Already known for March ineptitude, where does Virginia program go after loss to No. 16 UMBC

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“It’s March, dude,” Kyle Guy said.

He’s sitting in a folding chair in front of his locker, an ACC title shirt over his jersey and a piece of net tied to his ACC title hat with the ACC title trophy that he carried from the court sitting directly across from him. He was answering a question about why a team that has been as consistently good as Virginia has been can so reliably find themselves out of the NCAA tournament before the season’s final weekend.

“Anything can happen.”

I doubt Guy had any inkling how prescient he was.

Because on Friday night, just six days and an eternity after that moment in the locker room, the impossible happened.

For the first time in the history of the planet, a No. 16 seed beat a No. 1 seed in the NCAA tournament.

And let me be perfectly clear here: UMBC did not just beat Virginia. They ran the Wahoos straight outta Charlotte. The America East champs used 17-3 run to open the second half, taking a 38-24 lead without looking back. Virginia never cut the deficit to single-digits. By the end of the game, I found myself saying, “dang, fellas, you don’t have to run up the score.” The Retrievers not only dribbled out the clock on their final possession of the game, they ate the turnover that came with it.

Because by that point, Virginia had quit.

What’s a shot clock violation when you’re up 74-54 on the No. 1 overall seed in the NCAA tournament?

What’s a turnover when you’ve just completed the greatest upset in the history of the sport?

What actually matters when you’ve made history, and done it in such resounding fashion?

Think about this: Not only did UMBC become the first No. 16 seed to beat a No. 1 seed, but they also beat Virginia by a larger margin than any No. 14 or No. 15 seed since the bracket expanded to 64 teams. Prior to today, the largest margin of defeat for a top three seed in a first round game was by 14 points. Georgetown managed that as a No. 3 seed in 2010 against Ohio, as did West Virginia, a No. 3 seed, in 2016 against Stephen F. Austin. The most a No. 2 seed had ever lost by was 13 points, when South Carolina fell to Coppin State in 1997.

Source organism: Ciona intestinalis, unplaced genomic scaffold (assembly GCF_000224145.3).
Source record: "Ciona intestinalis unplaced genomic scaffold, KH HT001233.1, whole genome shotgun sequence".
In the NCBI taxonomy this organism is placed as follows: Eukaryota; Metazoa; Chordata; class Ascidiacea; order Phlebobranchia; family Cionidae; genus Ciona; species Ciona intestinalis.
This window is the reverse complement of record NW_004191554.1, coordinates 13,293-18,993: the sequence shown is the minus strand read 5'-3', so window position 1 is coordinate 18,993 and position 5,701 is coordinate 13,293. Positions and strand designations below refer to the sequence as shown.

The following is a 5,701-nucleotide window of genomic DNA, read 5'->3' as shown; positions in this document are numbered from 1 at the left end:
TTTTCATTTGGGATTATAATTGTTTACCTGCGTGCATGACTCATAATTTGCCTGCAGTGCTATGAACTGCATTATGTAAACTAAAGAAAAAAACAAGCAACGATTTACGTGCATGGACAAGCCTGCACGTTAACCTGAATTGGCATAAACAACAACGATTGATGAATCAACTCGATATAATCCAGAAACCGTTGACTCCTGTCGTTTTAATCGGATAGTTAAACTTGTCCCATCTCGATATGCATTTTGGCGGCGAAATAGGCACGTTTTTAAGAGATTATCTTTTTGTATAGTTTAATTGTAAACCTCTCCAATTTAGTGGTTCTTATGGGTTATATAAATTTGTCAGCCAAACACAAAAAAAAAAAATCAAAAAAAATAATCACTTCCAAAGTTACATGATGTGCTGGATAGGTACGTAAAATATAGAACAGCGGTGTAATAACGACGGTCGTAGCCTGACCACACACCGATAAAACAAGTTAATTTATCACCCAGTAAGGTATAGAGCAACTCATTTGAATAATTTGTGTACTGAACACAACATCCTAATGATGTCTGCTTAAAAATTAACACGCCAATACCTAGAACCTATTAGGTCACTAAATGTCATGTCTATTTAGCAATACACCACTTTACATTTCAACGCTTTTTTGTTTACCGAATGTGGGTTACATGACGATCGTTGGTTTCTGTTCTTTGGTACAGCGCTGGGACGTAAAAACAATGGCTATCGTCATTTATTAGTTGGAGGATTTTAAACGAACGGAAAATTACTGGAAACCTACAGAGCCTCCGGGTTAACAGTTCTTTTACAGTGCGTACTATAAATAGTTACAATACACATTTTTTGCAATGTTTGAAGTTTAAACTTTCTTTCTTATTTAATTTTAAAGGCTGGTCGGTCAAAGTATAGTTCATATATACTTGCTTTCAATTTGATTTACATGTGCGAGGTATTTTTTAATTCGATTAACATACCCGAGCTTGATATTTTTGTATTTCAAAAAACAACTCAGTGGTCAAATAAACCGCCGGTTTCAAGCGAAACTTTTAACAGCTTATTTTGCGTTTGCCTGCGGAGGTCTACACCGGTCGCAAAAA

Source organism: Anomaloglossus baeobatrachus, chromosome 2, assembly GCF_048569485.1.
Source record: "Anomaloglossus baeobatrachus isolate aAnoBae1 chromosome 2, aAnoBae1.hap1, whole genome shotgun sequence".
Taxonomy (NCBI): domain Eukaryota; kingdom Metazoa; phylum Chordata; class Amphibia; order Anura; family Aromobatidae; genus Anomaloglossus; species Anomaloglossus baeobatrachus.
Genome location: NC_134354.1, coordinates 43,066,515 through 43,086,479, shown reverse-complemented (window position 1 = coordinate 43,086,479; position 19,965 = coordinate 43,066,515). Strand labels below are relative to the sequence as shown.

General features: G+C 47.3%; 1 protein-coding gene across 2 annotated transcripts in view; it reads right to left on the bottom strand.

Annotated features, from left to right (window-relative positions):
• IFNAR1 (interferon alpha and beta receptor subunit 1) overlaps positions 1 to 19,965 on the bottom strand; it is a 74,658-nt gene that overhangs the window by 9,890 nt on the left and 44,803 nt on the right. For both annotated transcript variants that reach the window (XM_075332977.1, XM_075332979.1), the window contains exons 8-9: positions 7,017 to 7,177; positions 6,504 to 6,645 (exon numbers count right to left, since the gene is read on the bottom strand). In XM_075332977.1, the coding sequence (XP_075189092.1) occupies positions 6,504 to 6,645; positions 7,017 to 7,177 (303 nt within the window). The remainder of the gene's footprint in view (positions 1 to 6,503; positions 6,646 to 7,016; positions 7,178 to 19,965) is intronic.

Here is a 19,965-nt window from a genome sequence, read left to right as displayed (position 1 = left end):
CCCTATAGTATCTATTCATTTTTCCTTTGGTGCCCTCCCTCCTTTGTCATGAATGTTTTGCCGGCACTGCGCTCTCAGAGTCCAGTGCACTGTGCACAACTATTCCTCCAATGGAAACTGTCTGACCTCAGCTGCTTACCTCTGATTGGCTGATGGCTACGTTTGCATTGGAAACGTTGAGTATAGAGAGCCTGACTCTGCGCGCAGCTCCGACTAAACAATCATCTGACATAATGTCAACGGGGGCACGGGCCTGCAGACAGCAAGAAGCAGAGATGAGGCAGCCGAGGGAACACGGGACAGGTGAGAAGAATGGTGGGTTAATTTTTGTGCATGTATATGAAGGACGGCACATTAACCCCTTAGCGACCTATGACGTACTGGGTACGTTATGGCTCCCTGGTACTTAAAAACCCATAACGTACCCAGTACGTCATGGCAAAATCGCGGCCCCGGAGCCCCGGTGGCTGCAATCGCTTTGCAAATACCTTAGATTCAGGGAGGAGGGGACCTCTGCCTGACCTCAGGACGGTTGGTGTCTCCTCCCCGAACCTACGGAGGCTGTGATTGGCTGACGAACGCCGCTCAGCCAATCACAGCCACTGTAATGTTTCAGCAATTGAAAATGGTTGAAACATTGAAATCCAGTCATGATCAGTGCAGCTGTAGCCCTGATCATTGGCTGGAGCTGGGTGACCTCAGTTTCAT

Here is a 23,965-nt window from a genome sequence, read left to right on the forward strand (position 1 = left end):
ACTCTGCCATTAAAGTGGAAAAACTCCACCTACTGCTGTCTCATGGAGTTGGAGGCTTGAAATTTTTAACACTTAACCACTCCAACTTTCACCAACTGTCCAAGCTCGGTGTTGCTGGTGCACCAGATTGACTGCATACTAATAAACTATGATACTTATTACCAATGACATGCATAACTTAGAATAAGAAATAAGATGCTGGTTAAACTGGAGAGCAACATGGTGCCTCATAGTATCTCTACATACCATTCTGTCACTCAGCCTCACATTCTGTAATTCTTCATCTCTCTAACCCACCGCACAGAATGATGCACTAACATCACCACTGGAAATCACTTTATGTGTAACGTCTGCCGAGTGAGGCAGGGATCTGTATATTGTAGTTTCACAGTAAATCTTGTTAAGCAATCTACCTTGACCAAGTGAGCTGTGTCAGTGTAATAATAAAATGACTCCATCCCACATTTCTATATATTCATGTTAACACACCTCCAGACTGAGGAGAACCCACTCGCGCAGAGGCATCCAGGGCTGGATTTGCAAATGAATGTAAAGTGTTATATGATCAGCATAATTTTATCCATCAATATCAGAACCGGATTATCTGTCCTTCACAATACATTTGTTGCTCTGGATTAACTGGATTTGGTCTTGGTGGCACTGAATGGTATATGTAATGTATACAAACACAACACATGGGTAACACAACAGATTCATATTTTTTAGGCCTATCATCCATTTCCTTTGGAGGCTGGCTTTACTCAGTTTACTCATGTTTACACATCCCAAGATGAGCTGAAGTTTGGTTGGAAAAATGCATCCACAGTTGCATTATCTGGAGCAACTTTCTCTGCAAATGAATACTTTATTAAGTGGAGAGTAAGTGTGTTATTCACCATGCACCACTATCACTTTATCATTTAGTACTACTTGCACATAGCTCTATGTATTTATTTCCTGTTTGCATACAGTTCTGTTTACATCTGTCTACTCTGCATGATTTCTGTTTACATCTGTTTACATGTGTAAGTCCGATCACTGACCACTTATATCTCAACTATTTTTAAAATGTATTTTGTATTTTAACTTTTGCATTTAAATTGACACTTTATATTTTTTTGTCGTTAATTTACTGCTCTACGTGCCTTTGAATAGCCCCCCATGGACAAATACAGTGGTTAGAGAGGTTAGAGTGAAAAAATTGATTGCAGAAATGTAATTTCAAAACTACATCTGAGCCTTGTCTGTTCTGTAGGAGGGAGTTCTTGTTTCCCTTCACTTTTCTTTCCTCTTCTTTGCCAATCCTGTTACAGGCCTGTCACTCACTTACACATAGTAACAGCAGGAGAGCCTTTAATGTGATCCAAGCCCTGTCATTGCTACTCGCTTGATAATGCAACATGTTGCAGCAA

Virginia lost by 20 points.

And perhaps the least shocking part of this entire night is that it was Virginia that did it, that the one program known for collapsing in March more than anyone else found a way to ensure that their names will never be erased from the record books, that they will forever and always be associated with the Dark Art Of Choking.

“A week ago, we were cutting down the nets at the ACC tournament, how good that felt,” head coach Tony Bennett said with a grace and humility that few would have been able to muster in that moment. “They had a historic season. They really did. In terms of ACC wins, an ACC conference tournament championship and a historic loss, becoming the first No. 1 seed to lose. That’s life.”

“But that can’t, in the end, define these guys, our team or us.”

(Streeter Lecka/Getty Images)

It may, however, be what defines the program, and that could end up being the biggest hurdle that Virginia has to clear moving forward. The mental aspect. How this affects his team between the ears.

The truth is that Virginia has an unbelievable season, one they had absolutely no business having. They entered the season ranked outside of the top 25, and that was totally justified. They lost a number of key seniors and transfers from a team that was a No. 5 seed. The most talented players on their roster were underclassmen. This was supposed to be the rebuilding year, and they instead went out and won the ACC regular season title by four games and followed that up with an ACC tournament title. They were the No. 1 overall seed, and that wasn’t in doubt for weeks.

It was amazing.

Not even the most out of touch UVA fan — and trust me when I say that there are plenty of them that fall into that category — could have seen this kind of a season coming.